From the day it opened 20 years ago, Disney’s “Beauty and the Beast” has been hailed as perhaps the greatest of the Disney animated classics, nominated for multiple Oscars, including best picture, upon its release in 1991.
And as a new wave of ecstatic reviews greet every re-release (“the quintessential Disney masterpiece,” according to Christianity Today), Paige O’Hara, who sang the role of Belle, the “Beauty” of the title, recalls first looking at the songs by Howard Ashman and Alan Menken for the film.
They had scored hits with “Little Shop of Horrors” and then Disney’s “Little Mermaid.” But O’Hara saw in the sheet music “how they wanted to leave the pop music sound of Mermaid behind and go for something more Jerome Kern/Rodgers & Hammerstein ‘legit’ with this score.”
Disney “Beauty and the Beast 3D” features Belle, left, and the Beast. (Courtesy Disney/MCT)
That connection to the Broadway tradition may explain why the film became a blockbuster Broadway musical, and why its every revival in movie theaters is something of an event. It’s back again, newly converted to 3-D.
“The style of music is just another thing that makes it timeless,” O’Hara says.
Google-search “Paige O’Hara” and you stumble into entry after entry discussing her performance as Belle. There are YouTube videos of her singing songs from the film, including the title tune (Angela Lansbury had the honors in the movie). Whatever else she has accomplished in her life, Belle is what she’s known for. And that suits O’Hara just fine.
“Coming from the stage, where a lot of those performances are long forgotten, this movie is forever,” she says. “Every few years, a new generation discovers it. Every time Disney puts a new edition of it, a new version of it in theaters or on video, I get a whole new fanbase of kids.”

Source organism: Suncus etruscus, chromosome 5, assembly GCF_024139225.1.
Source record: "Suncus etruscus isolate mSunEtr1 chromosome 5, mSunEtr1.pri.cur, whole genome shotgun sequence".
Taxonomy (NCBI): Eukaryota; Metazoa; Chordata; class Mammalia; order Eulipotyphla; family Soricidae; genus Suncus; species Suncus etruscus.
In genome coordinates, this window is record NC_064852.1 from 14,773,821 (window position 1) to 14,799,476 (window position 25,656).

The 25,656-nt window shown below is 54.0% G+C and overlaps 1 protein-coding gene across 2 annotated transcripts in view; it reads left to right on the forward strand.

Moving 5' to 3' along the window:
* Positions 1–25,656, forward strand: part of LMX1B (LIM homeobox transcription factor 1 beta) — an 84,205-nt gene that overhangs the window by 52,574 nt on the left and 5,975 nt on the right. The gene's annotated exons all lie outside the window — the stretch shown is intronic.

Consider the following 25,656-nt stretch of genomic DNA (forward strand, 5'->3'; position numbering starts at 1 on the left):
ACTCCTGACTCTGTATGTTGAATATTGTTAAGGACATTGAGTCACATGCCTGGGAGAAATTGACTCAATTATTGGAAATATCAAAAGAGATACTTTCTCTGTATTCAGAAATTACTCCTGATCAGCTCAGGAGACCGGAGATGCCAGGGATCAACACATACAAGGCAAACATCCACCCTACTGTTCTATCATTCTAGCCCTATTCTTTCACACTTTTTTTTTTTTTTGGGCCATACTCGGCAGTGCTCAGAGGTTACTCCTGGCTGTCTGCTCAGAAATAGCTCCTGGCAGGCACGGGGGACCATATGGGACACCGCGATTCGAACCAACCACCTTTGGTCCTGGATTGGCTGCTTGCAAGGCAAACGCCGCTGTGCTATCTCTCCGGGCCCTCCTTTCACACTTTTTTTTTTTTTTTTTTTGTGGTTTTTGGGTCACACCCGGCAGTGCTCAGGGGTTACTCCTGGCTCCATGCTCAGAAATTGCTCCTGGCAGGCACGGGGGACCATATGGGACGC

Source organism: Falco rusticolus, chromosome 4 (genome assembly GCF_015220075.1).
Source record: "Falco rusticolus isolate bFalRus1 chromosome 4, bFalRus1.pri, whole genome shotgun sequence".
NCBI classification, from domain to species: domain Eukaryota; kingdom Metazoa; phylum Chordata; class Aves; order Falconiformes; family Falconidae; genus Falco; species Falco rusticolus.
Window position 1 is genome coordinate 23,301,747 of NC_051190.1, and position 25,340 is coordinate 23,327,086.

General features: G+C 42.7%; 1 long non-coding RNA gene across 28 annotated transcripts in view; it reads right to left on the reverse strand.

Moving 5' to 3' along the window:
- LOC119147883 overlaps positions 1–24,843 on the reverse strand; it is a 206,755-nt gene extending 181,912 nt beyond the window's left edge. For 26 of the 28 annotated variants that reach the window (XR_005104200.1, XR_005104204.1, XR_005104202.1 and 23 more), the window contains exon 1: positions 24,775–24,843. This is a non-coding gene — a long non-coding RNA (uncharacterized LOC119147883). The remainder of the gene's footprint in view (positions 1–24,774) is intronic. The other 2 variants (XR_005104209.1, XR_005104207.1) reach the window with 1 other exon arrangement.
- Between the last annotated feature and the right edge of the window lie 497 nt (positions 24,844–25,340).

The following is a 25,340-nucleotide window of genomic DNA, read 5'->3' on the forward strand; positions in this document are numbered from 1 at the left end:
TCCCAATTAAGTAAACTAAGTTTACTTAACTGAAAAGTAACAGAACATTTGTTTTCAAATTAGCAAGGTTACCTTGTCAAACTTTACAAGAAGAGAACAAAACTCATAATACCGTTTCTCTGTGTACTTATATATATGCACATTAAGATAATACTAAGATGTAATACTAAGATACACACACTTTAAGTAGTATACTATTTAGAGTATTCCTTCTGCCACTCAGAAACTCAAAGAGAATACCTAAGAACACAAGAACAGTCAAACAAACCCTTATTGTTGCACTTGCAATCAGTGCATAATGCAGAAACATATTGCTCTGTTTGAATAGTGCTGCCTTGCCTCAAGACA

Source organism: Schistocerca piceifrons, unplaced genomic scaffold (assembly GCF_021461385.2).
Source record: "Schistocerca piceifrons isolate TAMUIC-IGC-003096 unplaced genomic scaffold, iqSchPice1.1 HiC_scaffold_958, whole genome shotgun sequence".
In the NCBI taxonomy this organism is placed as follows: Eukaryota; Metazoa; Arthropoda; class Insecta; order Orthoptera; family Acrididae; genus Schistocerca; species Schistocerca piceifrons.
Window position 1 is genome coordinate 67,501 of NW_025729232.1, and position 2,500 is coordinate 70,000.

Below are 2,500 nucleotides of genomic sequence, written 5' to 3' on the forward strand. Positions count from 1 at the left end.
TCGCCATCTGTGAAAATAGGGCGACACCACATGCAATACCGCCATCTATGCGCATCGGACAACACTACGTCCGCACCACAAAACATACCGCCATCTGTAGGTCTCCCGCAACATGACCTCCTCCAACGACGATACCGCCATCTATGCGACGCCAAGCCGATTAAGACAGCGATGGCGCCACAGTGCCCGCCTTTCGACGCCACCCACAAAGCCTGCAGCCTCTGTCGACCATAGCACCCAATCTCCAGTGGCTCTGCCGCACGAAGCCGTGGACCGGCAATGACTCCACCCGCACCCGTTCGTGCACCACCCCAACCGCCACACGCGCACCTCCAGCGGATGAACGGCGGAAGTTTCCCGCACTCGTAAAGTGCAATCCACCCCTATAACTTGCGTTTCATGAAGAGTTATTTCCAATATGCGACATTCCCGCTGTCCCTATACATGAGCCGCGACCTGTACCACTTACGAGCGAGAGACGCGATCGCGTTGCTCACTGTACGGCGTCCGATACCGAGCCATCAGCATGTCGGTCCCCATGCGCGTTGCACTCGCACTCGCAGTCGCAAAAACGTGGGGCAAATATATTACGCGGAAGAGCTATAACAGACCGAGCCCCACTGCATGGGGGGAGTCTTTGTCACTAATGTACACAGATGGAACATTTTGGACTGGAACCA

O’Hara, now 55, is a Las Vegas-based artist who does paintings from the film for Disney Fine Art. But for all she’d done before and all she’s done since, the native of Fort Lauderdale and Broadway veteran (“The Mystery of Edwin Drood,” “Showboat”), is still known for that one big role ― in which she was heard, not seen.
“They started videotaping us while we were recording the soundtrack with this movie, and even now, I’m struck by the gestures they picked up ― the hair I used to pull out of my eyes, a bad habit I used to have. There are all these subtle things that are ‘Paige’ that I see, even now, that they copied with their paintbrushes. Brilliant.”
For all the psycho-babble that’s bubbled up about the “Disney Princess Syndrome” that therapists have been warning us about in recent years, much of it spinning off Jennifer L Hardstein’s book, “Princess Recovery: A How-To Guide to Raising Strong, Empowered Girls Who Can Create Their Own Happily Ever After,” Belle is the Disney princess who gets off the most lightly.
“Belle is the only Disney princess whose goal ISN’T to meet her prince, her man,” says O’Hara. “She wants to see the world, she trades her freedom to free her father. She’s selfless, brave, and she doesn’t let what other people think hold her back.”
O’Hara, as Belle, sings about having higher ambitions in the film’s opening “longing” number, “There must be more than this provincial life.”
“She was ahead of her time, both as a well-read fairytale heroine centuries ago, and as a Disney heroine 20 years ago,” O’Hara says. “The messages in this movie ― that you don’t judge a book by its cover, that beauty comes from within ― meant something 50 years ago and will mean something 50 years from now. That also makes it timeless.”
By Roger Moore
(McClatchy-Tribune News Service)